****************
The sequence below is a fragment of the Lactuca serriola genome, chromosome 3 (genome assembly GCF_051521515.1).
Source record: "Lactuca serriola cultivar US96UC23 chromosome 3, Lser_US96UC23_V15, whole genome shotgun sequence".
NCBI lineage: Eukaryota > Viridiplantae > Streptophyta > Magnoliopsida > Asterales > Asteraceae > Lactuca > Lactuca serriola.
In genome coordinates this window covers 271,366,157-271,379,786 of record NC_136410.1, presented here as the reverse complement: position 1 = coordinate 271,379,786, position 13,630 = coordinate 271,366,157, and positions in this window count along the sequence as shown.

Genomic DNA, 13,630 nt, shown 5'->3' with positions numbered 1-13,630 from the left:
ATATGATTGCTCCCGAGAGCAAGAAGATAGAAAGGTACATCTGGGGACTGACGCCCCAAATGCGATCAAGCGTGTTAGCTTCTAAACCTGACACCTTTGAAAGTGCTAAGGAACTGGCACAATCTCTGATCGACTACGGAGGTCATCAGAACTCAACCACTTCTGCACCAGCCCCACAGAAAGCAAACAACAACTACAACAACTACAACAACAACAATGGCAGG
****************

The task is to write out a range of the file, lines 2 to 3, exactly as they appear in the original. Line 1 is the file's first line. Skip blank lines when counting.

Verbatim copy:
Source record: "Lactuca serriola cultivar US96UC23 chromosome 3, Lser_US96UC23_V15, whole genome shotgun sequence".
NCBI lineage: Eukaryota > Viridiplantae > Streptophyta > Magnoliopsida > Asterales > Asteraceae > Lactuca > Lactuca serriola.